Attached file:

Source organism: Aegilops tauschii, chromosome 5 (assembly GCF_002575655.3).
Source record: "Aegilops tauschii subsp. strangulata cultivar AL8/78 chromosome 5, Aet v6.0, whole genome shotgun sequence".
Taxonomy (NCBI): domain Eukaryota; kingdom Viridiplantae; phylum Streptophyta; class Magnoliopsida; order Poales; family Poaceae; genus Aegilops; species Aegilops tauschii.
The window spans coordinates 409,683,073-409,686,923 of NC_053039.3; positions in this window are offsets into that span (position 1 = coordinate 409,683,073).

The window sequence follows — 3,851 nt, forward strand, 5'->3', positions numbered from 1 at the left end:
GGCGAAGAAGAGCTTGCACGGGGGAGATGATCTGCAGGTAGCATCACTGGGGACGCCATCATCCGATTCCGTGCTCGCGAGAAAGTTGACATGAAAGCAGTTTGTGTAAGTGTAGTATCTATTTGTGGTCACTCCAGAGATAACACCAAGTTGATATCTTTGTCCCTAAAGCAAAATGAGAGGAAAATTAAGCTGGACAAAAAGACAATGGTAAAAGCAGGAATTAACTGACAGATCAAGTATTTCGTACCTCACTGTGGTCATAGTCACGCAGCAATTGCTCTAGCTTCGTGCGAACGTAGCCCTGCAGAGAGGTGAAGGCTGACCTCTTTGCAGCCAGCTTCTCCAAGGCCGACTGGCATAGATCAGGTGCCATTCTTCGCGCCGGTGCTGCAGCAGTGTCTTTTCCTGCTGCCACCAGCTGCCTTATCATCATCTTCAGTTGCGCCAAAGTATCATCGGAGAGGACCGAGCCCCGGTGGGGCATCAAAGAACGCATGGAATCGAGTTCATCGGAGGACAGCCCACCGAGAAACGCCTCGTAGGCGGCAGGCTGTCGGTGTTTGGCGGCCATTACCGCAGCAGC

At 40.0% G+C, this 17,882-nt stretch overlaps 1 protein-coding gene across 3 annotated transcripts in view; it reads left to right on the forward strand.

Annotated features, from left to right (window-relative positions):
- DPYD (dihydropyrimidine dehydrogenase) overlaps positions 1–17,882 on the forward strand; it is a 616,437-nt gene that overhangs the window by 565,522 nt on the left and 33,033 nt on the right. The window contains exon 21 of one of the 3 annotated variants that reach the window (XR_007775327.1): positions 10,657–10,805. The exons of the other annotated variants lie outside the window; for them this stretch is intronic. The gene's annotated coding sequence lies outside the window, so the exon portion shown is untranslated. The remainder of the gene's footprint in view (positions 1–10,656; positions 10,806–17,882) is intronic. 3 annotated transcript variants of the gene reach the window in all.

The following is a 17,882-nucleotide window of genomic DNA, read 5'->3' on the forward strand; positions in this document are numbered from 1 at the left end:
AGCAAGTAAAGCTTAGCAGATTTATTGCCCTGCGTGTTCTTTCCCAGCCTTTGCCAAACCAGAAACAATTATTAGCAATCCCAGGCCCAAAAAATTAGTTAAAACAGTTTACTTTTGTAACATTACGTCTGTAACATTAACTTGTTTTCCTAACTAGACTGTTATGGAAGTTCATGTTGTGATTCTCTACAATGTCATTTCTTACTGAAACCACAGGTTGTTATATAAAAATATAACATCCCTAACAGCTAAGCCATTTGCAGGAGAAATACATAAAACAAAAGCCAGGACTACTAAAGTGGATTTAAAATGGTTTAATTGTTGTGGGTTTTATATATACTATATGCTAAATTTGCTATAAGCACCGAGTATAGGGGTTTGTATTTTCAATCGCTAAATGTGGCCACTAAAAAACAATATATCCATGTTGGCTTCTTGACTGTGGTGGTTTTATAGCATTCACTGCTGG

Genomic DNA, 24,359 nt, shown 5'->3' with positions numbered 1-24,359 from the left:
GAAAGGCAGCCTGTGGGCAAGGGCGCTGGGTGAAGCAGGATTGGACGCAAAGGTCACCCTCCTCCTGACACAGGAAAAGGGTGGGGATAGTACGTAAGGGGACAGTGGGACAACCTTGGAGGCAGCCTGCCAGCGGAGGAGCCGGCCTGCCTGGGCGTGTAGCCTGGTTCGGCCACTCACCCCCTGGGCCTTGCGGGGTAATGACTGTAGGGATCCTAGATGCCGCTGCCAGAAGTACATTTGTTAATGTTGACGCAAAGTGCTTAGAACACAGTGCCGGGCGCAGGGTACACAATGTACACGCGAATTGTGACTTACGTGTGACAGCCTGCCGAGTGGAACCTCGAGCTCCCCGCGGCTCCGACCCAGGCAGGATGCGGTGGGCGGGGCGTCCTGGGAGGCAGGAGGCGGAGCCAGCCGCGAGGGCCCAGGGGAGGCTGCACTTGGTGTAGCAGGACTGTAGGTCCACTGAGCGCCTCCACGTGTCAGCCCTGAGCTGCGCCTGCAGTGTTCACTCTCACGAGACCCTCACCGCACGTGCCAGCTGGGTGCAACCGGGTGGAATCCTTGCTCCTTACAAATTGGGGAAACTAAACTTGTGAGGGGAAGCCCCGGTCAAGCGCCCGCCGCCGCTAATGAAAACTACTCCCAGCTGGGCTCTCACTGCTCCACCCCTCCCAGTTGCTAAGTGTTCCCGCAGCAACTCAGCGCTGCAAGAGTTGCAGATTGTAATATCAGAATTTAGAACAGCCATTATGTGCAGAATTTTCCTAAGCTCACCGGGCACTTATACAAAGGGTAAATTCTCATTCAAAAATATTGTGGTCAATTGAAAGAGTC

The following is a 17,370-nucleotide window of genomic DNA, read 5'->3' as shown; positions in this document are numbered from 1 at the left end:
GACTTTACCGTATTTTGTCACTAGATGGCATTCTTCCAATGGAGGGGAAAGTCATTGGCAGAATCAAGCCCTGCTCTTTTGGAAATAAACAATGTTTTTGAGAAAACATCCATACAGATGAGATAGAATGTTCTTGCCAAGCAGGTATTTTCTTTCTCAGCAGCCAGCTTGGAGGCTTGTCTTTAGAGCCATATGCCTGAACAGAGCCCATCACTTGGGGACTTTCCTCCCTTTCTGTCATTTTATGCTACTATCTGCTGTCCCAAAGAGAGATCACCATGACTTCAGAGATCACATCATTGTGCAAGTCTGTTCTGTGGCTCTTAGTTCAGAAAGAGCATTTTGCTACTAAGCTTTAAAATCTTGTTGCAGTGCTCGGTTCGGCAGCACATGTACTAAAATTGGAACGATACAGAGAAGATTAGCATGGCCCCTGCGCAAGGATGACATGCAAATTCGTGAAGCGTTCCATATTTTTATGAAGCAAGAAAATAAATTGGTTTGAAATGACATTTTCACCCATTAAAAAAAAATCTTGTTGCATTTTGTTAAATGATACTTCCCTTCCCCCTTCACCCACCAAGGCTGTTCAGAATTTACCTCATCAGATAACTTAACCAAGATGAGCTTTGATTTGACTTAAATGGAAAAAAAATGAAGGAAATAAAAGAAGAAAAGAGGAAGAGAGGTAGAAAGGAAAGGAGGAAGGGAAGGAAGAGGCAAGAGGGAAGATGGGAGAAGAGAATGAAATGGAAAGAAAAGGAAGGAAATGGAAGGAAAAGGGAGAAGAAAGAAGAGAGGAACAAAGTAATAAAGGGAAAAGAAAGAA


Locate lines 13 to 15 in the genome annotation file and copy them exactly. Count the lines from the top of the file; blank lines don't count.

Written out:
GAAAGGCAGCCTGTGGGCAAGGGCGCTGGGTGAAGCAGGATTGGACGCAAAGGTCACCCTCCTCCTGACACAGGAAAAGGGTGGGGATAGTACGTAAGGGGACAGTGGGACAACCTTGGAGGCAGCCTGCCAGCGGAGGAGCCGGCCTGCCTGGGCGTGTAGCCTGGTTCGGCCACTCACCCCCTGGGCCTTGCGGGGTAATGACTGTAGGGATCCTAGATGCCGCTGCCAGAAGTACATTTGTTAATGTTGACGCAAAGTGCTTAGAACACAGTGCCGGGCGCAGGGTACACAATGTACACGCGAATTGTGACTTACGTGTGACAGCCTGCCGAGTGGAACCTCGAGCTCCCCGCGGCTCCGACCCAGGCAGGATGCGGTGGGCGGGGCGTCCTGGGAGGCAGGAGGCGGAGCCAGCCGCGAGGGCCCAGGGGAGGCTGCACTTGGTGTAGCAGGACTGTAGGTCCACTGAGCGCCTCCACGTGTCAGCCCTGAGCTGCGCCTGCAGTGTTCACTCTCACGAGACCCTCACCGCACGTGCCAGCTGGGTGCAACCGGGTGGAATCCTTGCTCCTTACAAATTGGGGAAACTAAACTTGTGAGGGGAAGCCCCGGTCAAGCGCCCGCCGCCGCTAATGAAAACTACTCCCAGCTGGGCTCTCACTGCTCCACCCCTCCCAGTTGCTAAGTGTTCCCGCAGCAACTCAGCGCTGCAAGAGTTGCAGATTGTAATATCAGAATTTAGAACAGCCATTATGTGCAGAATTTTCCTAAGCTCACCGGGCACTTATACAAAGGGTAAATTCTCATTCAAAAATATTGTGGTCAATTGAAAGAGTC

The following is a 17,370-nucleotide window of genomic DNA, read 5'->3' as shown; positions in this document are numbered from 1 at the left end:
GACTTTACCGTATTTTGTCACTAGATGGCATTCTTCCAATGGAGGGGAAAGTCATTGGCAGAATCAAGCCCTGCTCTTTTGGAAATAAACAATGTTTTTGAGAAAACATCCATACAGATGAGATAGAATGTTCTTGCCAAGCAGGTATTTTCTTTCTCAGCAGCCAGCTTGGAGGCTTGTCTTTAGAGCCATATGCCTGAACAGAGCCCATCACTTGGGGACTTTCCTCCCTTTCTGTCATTTTATGCTACTATCTGCTGTCCCAAAGAGAGATCACCATGACTTCAGAGATCACATCATTGTGCAAGTCTGTTCTGTGGCTCTTAGTTCAGAAAGAGCATTTTGCTACTAAGCTTTAAAATCTTGTTGCAGTGCTCGGTTCGGCAGCACATGTACTAAAATTGGAACGATACAGAGAAGATTAGCATGGCCCCTGCGCAAGGATGACATGCAAATTCGTGAAGCGTTCCATATTTTTATGAAGCAAGAAAATAAATTGGTTTGAAATGACATTTTCACCCATTAAAAAAAAATCTTGTTGCATTTTGTTAAATGATACTTCCCTTCCCCCTTCACCCACCAAGGCTGTTCAGAATTTACCTCATCAGATAACTTAACCAAGATGAGCTTTGATTTGACTTAAATGGAAAAAAAATGAAGGAAATAAAAGAAGAAAAGAGGAAGAGAGGTAGAAAGGAAAGGAGGAAGGGAAGGAAGAGGCAAGAGGGAAGATGGGAGAAGAGAATGAAATGGAAAGAAAAGGAAGGAAATGGAAGGAAAAGGGAGAAGAAAGAAGAGAGGAACAAAGTAATAAAGGGAAAAGAAAGAA